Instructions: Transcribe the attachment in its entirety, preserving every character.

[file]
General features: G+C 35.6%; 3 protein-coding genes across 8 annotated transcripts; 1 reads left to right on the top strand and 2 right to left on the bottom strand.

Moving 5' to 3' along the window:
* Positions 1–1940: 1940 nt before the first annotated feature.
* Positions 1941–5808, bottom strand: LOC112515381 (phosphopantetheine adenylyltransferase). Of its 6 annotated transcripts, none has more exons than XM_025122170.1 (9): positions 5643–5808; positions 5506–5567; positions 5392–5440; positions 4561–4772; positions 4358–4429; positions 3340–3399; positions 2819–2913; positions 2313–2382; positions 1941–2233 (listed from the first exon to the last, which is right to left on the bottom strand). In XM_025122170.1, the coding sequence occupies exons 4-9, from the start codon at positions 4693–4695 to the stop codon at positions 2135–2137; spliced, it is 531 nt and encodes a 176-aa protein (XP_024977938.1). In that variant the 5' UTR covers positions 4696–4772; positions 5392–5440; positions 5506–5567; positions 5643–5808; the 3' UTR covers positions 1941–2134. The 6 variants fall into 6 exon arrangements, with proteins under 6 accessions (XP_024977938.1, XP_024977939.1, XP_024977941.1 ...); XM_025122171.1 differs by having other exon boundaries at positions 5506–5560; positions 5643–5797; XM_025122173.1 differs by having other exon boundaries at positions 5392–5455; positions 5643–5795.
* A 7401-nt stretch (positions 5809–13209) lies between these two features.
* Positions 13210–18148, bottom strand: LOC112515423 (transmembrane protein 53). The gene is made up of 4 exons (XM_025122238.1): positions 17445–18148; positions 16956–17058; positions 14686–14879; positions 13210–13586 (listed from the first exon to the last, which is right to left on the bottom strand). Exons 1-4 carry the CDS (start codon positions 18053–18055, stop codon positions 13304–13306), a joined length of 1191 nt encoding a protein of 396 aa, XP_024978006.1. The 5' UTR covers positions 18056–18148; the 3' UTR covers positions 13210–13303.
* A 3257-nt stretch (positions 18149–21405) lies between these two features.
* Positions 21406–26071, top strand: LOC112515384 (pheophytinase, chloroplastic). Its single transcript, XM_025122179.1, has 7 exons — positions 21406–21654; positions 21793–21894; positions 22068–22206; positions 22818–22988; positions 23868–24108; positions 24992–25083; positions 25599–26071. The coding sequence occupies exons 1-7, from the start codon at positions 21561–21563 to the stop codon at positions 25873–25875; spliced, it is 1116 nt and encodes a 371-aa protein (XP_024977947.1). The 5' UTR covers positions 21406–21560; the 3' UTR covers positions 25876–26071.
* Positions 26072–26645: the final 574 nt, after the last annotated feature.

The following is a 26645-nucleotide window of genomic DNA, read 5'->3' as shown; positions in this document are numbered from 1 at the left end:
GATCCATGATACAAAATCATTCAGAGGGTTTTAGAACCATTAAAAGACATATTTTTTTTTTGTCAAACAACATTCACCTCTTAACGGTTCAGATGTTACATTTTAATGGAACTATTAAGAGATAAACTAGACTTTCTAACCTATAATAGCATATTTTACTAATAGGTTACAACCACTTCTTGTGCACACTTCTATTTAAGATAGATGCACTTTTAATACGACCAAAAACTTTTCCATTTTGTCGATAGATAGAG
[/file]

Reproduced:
General features: G+C 35.6%; 3 protein-coding genes across 8 annotated transcripts; 1 reads left to right on the top strand and 2 right to left on the bottom strand.

Moving 5' to 3' along the window:
* Positions 1–1940: 1940 nt before the first annotated feature.
* Positions 1941–5808, bottom strand: LOC112515381 (phosphopantetheine adenylyltransferase). Of its 6 annotated transcripts, none has more exons than XM_025122170.1 (9): positions 5643–5808; positions 5506–5567; positions 5392–5440; positions 4561–4772; positions 4358–4429; positions 3340–3399; positions 2819–2913; positions 2313–2382; positions 1941–2233 (listed from the first exon to the last, which is right to left on the bottom strand). In XM_025122170.1, the coding sequence occupies exons 4-9, from the start codon at positions 4693–4695 to the stop codon at positions 2135–2137; spliced, it is 531 nt and encodes a 176-aa protein (XP_024977938.1). In that variant the 5' UTR covers positions 4696–4772; positions 5392–5440; positions 5506–5567; positions 5643–5808; the 3' UTR covers positions 1941–2134. The 6 variants fall into 6 exon arrangements, with proteins under 6 accessions (XP_024977938.1, XP_024977939.1, XP_024977941.1 ...); XM_025122171.1 differs by having other exon boundaries at positions 5506–5560; positions 5643–5797; XM_025122173.1 differs by having other exon boundaries at positions 5392–5455; positions 5643–5795.
* A 7401-nt stretch (positions 5809–13209) lies between these two features.
* Positions 13210–18148, bottom strand: LOC112515423 (transmembrane protein 53). The gene is made up of 4 exons (XM_025122238.1): positions 17445–18148; positions 16956–17058; positions 14686–14879; positions 13210–13586 (listed from the first exon to the last, which is right to left on the bottom strand). Exons 1-4 carry the CDS (start codon positions 18053–18055, stop codon positions 13304–13306), a joined length of 1191 nt encoding a protein of 396 aa, XP_024978006.1. The 5' UTR covers positions 18056–18148; the 3' UTR covers positions 13210–13303.
* A 3257-nt stretch (positions 18149–21405) lies between these two features.
* Positions 21406–26071, top strand: LOC112515384 (pheophytinase, chloroplastic). Its single transcript, XM_025122179.1, has 7 exons — positions 21406–21654; positions 21793–21894; positions 22068–22206; positions 22818–22988; positions 23868–24108; positions 24992–25083; positions 25599–26071. The coding sequence occupies exons 1-7, from the start codon at positions 21561–21563 to the stop codon at positions 25873–25875; spliced, it is 1116 nt and encodes a 371-aa protein (XP_024977947.1). The 5' UTR covers positions 21406–21560; the 3' UTR covers positions 25876–26071.
* Positions 26072–26645: the final 574 nt, after the last annotated feature.

The following is a 26645-nucleotide window of genomic DNA, read 5'->3' as shown; positions in this document are numbered from 1 at the left end:
GATCCATGATACAAAATCATTCAGAGGGTTTTAGAACCATTAAAAGACATATTTTTTTTTTGTCAAACAACATTCACCTCTTAACGGTTCAGATGTTACATTTTAATGGAACTATTAAGAGATAAACTAGACTTTCTAACCTATAATAGCATATTTTACTAATAGGTTACAACCACTTCTTGTGCACACTTCTATTTAAGATAGATGCACTTTTAATACGACCAAAAACTTTTCCATTTTGTCGATAGATAGAG